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Frostbite and Your Feet

Frostbite is a real concern for those living in parts of the country that experience harsh winter weather like the greater Chicago area. How much do you know about what causes frostbite, its symptoms, and what you should do if your feet get dangerously cold?

What is Frostbite?

Frostbite is a condition that occurs in the body in extreme cold. Every cell in your body contains water molecules. If it’s cold enough outside for water to freeze, ice crystals can form in your body’s soft tissues and cell death can occur. Because your feet, hands, nose, and ears are far from the heart and already prone to chill, these parts of the body are most vulnerable to frostbite.

You can reduce your risk of frostbite by limiting exposure to cold. Try to limit the length of time that you spend outdoors. For example, shovel your driveway in several short excursions, rather than one long one. If you enjoy winter sports like skiing, invest in the best gear you can afford to keep you comfortable and safe. Be sure to keep skin covered with gloves, scarves, and, of course, wool socks and insulated waterproof boots. Swap these items out if they get wet.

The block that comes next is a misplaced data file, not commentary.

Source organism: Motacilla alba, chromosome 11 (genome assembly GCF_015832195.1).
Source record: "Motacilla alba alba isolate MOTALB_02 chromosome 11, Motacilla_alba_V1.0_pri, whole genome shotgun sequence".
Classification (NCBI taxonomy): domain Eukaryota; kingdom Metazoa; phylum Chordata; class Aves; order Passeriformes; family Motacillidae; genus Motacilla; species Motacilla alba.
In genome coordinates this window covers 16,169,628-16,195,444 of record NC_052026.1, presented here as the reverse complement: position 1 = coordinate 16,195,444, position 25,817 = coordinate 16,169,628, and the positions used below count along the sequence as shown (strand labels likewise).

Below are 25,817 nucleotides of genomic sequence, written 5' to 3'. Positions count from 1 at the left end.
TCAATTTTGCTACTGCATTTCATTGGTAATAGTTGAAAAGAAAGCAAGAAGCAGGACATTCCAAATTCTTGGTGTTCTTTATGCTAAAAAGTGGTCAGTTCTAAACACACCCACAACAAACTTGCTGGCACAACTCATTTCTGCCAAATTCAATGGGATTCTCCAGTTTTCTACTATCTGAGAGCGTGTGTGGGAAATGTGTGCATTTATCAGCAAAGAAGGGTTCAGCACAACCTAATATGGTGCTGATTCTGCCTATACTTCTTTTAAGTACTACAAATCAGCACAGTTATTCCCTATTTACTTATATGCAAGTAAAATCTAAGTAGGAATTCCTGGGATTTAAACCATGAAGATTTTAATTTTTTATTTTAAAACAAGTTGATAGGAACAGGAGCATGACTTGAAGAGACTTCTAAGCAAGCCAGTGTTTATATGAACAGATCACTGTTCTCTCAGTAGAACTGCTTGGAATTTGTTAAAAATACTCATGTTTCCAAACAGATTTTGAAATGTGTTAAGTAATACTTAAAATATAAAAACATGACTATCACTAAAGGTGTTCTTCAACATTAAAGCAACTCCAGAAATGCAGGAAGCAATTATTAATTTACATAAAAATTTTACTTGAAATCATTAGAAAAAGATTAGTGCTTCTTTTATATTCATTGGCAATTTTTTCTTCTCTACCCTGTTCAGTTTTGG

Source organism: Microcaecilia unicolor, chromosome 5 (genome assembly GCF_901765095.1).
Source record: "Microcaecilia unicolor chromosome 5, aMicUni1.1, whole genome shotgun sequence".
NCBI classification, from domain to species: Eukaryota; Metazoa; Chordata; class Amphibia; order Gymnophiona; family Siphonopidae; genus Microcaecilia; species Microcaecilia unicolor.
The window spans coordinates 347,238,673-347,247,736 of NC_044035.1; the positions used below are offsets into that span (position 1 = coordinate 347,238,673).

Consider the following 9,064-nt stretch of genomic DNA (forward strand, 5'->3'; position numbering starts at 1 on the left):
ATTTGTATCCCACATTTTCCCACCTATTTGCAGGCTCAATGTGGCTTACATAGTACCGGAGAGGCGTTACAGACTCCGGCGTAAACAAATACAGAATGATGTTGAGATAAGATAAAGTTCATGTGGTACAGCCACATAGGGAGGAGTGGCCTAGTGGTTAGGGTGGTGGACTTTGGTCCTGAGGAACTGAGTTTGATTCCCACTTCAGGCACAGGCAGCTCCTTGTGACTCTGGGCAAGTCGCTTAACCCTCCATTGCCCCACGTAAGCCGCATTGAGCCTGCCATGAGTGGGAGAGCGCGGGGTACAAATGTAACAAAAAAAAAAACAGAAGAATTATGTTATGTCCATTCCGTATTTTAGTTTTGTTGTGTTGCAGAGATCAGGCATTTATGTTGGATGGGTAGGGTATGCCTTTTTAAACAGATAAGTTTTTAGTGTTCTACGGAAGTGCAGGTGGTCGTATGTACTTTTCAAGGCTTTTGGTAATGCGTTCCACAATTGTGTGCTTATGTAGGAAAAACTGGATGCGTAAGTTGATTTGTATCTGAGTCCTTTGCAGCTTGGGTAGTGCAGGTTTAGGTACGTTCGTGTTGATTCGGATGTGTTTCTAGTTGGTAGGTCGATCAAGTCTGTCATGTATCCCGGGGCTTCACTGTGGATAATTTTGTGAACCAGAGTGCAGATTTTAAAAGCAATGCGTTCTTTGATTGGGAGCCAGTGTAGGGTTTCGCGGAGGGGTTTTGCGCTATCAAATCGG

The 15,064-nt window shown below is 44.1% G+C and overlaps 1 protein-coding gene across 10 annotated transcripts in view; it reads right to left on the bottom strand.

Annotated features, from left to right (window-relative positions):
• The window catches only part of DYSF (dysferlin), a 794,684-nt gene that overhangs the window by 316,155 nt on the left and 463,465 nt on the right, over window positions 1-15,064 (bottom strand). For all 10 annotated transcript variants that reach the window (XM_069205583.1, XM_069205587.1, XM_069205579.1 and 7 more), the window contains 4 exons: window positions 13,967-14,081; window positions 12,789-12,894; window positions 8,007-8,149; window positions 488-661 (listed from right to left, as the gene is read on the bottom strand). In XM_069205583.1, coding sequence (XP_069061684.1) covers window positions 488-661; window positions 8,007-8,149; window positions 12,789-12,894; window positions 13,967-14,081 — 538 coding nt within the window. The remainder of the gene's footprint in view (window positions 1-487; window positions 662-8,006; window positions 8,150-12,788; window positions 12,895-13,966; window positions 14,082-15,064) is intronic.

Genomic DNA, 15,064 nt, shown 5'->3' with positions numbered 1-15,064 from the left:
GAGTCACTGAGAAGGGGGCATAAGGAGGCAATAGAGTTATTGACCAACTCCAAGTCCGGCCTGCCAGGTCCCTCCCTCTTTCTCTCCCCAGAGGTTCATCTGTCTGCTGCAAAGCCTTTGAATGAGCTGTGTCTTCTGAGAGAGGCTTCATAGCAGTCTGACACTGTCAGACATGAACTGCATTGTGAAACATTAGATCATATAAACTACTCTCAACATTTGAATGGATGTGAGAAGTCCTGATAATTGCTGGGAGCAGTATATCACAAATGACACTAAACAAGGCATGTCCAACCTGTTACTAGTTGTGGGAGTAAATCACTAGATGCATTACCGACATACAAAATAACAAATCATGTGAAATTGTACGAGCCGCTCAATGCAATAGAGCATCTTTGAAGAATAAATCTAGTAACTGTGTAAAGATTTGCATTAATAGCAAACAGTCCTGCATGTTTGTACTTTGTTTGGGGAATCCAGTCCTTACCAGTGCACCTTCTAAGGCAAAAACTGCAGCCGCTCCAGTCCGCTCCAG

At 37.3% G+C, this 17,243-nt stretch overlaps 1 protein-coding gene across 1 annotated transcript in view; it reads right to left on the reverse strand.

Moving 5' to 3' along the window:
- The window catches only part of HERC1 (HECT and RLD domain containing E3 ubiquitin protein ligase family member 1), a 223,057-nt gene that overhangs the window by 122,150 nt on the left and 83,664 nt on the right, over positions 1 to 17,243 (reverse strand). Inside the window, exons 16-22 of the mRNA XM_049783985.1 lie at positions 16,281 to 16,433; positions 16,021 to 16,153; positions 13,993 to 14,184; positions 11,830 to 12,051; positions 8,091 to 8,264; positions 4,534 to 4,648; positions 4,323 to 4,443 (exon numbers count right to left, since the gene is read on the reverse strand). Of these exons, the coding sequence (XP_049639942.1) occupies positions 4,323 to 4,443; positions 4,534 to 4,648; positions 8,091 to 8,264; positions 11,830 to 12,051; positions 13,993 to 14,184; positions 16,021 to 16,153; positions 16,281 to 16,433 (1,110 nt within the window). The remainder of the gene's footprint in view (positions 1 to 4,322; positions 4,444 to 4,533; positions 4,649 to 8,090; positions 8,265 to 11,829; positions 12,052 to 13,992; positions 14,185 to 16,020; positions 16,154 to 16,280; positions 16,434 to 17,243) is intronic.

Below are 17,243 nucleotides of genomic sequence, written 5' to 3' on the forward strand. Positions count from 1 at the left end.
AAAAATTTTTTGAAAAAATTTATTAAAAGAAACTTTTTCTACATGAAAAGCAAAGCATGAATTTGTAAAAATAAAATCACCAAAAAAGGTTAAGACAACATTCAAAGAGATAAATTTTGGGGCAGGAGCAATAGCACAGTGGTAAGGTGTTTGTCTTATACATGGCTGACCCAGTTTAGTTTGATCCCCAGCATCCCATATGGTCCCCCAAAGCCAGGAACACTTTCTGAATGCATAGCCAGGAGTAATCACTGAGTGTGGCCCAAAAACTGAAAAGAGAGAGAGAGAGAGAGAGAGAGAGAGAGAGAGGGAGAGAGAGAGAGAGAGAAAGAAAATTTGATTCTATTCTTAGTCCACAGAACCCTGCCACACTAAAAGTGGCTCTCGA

How to Spot the Signs of Frostbite

It’s common for exposure to cold to irritate the skin and make it uncomfortable. That’s nature’s way of telling you it’s time to warm up. The first stage of frostbite is called frostnip. At this point, things will begin to hurt, and your toes may tingle, but no serious tissue damage has yet occurred. Your toes will feel cold, and they will appear reddish in color. At the next stage, the redness will give way to a pale, yellow color. Your toes will probably feel numb. At the most severe stage of frostbite, skin will feel waxy and there will be no sensation. Tissue death is approaching.

What to Do About Frostbite

If your feet become cold when you’re outside, come in as soon as possible. Remove your socks and shoes and soak feet in warm (not hot!) water. Do not vigorously rub or massage them or try to warm the tissue with a hair dryer. Remember, you aren’t perceiving sensation as you should be. It’s easy to burn yourself. If feet don’t look or feel right, call your podiatrist for help.

If you’re worried about frostbite or you have another concern about the health and wellness of your feet, ankles, or lower leg, call the friendly My Chicago Foot Expert staff at (773) 561-8100 or click here to schedule an appointment with Cook County podiatrist  Stavros O. Alexopoulos, DPM in our modern, comfortable Ravenswood office today.

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